"Riyadh Triad" Released!
The three Saudi democracy activists were convicted on May 15th of this year for leading a charge for a constitutional democracy.
Robert Mayer at Publius Pundit reported yesterday the wonderful news that the jailed democracy activists in Saudi Arabia were to be released. King Abdullah just seven days into his reign, pardoned three jailed dissidents:
“Custodian of the Two Holy Mosques King Abdullah has issued an order to pardon and release the following prisoners: Abdullah Al-Hamid, Matrouk Al-Faleh, Ali Al-Damini and Saeed ibn Zaeer, who are serving jail sentences, as well as Abdul Rahman Al-Lahem, whose case is still in the court,” Interior Minister Prince Naif said, and praised the king’s kind gesture.
The news brought relief and tears of joy to their families.
“They are charged with organizing, writing and signing petitions, but hundreds of Saudis have also done that. A guilty verdict would be an indictment not just of my clients but of all reformists,” their attorney, Mr. Al-Lahem said.
Then he was arrested.
Al-Lahem was not with the three this weekend, he was arrested back in November. He was not formally charged until January for criticizing government officials, working against the government, and violating a written pledge not to speak to the international press. Last word is that he sits in solitary confinement. So the trial of the three has proceeded without him.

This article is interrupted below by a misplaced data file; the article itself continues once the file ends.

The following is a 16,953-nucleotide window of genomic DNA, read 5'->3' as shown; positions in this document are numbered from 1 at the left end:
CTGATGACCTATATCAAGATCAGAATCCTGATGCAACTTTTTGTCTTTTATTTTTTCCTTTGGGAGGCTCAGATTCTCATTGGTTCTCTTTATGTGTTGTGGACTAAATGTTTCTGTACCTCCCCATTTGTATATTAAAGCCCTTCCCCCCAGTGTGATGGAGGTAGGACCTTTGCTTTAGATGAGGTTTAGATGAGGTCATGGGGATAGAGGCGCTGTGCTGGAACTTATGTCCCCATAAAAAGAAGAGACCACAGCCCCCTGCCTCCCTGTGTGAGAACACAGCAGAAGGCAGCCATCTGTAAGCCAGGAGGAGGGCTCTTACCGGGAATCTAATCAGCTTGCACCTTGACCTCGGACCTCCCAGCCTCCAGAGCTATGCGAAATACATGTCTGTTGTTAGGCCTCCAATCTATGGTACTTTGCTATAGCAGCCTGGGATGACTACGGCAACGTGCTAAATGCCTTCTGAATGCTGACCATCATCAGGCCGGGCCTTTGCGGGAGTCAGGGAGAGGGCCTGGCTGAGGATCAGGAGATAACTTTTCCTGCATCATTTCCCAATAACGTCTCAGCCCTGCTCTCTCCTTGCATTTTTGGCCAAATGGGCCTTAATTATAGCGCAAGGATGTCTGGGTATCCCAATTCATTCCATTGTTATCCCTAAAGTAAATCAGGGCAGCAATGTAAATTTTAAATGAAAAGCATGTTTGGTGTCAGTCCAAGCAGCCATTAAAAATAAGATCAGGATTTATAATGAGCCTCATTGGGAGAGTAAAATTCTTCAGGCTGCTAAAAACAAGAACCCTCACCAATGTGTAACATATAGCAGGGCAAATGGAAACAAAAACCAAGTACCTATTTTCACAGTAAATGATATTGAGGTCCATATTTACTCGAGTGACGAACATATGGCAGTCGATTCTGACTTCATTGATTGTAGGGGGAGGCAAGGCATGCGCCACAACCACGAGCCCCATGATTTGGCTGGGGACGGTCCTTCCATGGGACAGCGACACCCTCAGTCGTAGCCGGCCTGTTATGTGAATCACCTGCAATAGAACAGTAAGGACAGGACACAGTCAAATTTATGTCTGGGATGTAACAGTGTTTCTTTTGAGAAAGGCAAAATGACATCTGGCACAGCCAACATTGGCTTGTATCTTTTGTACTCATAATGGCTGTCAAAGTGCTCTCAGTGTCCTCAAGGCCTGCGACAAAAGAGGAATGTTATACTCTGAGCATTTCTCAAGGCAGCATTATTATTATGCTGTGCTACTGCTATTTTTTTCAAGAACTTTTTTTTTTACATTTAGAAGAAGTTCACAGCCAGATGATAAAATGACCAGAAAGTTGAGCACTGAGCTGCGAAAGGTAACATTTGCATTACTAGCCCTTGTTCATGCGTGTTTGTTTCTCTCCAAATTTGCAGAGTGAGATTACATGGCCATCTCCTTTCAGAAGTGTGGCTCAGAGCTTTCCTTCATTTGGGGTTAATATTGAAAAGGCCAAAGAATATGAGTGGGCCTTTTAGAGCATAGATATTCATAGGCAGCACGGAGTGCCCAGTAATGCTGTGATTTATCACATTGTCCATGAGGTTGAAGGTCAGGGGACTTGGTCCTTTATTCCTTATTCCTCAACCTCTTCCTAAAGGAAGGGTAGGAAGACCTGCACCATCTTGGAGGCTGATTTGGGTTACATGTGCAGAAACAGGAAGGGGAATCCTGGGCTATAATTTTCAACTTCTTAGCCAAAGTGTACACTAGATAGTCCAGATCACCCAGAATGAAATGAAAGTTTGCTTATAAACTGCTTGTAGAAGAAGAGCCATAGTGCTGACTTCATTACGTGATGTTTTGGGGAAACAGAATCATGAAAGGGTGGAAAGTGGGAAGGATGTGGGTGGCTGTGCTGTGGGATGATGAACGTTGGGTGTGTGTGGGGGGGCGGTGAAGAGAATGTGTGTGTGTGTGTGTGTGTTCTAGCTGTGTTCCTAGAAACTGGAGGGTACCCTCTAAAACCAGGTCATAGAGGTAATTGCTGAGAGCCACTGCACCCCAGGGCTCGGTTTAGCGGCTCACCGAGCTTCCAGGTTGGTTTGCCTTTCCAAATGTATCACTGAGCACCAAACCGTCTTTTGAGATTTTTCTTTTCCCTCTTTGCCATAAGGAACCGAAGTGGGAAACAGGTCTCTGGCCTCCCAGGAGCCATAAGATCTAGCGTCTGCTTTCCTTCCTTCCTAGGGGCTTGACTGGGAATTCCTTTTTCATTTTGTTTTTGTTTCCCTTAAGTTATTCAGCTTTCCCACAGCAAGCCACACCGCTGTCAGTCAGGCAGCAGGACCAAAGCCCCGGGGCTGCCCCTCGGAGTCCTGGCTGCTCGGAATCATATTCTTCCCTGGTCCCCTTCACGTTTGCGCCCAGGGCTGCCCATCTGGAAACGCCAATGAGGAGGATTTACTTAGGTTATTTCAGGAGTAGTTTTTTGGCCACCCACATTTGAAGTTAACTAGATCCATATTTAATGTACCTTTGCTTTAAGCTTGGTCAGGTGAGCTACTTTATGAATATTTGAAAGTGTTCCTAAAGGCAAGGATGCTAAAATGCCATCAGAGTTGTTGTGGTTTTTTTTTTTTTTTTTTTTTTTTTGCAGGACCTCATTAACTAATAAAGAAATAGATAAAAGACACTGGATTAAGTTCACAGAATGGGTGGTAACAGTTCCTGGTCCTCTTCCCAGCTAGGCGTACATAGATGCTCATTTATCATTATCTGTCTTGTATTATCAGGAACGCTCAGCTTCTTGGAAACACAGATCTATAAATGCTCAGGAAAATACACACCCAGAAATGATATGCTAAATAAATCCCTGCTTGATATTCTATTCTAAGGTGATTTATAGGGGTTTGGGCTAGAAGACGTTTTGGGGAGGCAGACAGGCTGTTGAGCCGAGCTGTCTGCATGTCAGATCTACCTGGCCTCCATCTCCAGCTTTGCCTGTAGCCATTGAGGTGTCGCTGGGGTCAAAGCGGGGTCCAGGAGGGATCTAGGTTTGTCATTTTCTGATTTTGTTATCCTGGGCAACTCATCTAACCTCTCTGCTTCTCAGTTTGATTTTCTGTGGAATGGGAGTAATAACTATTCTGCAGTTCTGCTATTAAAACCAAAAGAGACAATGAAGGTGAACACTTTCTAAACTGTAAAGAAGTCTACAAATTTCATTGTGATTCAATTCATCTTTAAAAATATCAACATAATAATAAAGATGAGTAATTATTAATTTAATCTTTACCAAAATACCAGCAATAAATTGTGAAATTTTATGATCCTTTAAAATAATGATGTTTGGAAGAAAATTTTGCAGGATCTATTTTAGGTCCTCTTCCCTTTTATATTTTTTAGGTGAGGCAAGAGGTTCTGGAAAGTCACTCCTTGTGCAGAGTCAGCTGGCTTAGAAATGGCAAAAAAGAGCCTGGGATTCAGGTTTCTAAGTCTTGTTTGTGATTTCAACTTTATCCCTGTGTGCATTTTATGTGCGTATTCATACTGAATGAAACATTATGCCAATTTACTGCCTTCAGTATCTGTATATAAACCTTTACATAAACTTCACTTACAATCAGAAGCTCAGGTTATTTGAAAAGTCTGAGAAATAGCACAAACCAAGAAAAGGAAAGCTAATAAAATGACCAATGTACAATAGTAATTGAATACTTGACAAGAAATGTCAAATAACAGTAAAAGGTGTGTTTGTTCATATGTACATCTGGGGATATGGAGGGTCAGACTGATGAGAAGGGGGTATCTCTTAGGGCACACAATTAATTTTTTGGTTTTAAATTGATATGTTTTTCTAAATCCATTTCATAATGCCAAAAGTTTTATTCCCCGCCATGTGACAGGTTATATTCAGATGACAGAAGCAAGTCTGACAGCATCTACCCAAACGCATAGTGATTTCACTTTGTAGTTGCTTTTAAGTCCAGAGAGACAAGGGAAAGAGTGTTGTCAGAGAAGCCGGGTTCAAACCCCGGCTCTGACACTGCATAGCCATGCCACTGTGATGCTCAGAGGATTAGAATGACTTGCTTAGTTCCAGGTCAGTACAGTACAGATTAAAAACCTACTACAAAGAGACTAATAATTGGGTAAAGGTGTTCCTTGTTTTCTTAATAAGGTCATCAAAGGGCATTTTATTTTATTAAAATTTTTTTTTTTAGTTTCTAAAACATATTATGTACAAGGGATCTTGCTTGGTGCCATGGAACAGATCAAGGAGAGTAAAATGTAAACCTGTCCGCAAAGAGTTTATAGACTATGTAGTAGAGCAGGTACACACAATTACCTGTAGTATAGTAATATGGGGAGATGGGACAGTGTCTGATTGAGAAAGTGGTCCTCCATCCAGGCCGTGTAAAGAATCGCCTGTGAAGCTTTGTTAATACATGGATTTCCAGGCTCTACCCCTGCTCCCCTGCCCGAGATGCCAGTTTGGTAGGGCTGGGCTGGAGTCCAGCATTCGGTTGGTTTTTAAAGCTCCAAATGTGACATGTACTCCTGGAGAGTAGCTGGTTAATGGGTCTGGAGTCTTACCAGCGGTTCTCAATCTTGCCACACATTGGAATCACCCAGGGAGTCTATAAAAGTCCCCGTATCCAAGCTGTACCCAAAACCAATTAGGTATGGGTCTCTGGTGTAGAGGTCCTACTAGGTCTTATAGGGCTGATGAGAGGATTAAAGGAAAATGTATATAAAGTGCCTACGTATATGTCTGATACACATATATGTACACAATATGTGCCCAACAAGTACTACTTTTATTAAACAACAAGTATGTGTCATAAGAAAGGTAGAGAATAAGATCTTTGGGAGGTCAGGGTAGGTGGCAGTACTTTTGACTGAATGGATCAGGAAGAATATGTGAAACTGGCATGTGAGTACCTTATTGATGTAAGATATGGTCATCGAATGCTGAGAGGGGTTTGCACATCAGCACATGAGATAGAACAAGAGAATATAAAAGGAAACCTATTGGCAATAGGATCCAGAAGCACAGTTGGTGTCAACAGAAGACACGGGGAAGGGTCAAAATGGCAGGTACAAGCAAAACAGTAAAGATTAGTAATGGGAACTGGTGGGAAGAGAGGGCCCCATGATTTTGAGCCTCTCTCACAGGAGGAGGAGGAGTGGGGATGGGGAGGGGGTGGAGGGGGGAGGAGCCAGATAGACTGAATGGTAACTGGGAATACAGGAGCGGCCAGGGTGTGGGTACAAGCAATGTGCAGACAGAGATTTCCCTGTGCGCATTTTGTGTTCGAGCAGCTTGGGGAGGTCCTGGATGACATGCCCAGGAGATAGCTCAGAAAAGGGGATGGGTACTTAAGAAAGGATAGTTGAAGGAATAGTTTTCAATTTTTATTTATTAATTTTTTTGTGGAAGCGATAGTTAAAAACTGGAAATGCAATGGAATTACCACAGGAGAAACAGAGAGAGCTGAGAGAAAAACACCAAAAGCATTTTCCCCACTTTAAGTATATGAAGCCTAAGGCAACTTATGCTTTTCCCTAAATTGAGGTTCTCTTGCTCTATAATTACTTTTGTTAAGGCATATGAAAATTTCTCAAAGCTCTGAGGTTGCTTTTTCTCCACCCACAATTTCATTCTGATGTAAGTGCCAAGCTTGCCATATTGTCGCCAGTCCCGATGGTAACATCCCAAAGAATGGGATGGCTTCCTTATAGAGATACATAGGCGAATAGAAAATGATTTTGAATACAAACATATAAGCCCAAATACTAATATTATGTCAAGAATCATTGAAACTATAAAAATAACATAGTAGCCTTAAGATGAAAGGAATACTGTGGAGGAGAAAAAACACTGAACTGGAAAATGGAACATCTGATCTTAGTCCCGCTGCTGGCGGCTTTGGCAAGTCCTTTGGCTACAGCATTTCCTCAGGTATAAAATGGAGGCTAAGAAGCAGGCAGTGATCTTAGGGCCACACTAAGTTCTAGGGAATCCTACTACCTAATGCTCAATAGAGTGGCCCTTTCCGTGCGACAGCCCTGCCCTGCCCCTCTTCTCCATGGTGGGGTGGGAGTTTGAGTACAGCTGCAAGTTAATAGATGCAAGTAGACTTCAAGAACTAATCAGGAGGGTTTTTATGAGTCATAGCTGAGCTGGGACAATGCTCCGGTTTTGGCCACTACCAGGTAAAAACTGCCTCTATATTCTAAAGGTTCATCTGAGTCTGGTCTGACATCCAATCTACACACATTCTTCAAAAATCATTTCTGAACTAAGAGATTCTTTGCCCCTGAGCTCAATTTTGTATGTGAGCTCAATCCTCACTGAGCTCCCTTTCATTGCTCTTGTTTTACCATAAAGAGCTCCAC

A Saudi court jailed three prominent reformists on Sunday for up to nine years for trying to sow dissent and challenge the royal family, dealing a blow to tentative reforms in the absolute monarchy.
Judges at the Riyadh court, which was ringed by security forces, issued their verdict after a nine-month trial held mainly behind closed doors despite earlier promises of openness.
The court sentenced academics Ali al-Dumaini to nine years in jail, Abdullah al-Hamed to seven years and Matruk al-Faleh to six years, lawyers said. All three were arrested in March 2004 after petitioning the kingdom’s rulers to move toward a constitutional monarchy and speed up political reforms.
“While this release is long overdue, it is only a first step in what is surely a long road to Saudi democracy. This can be an auspicious start to the reign of the new king if it ushers in a genuine new age of freedom of expression and political liberalization.”
We need to watch closely what happens next. I anticipate action on women’s rights, whether in a flat declaration that they will take part in the next municipal elections, that they be appointed to the Shoura Council, or that new doors be opened to them in employment. Their driving is still too divisive an issue, I think, because it has become so public.
This is wonderful news. Let us hope it continues!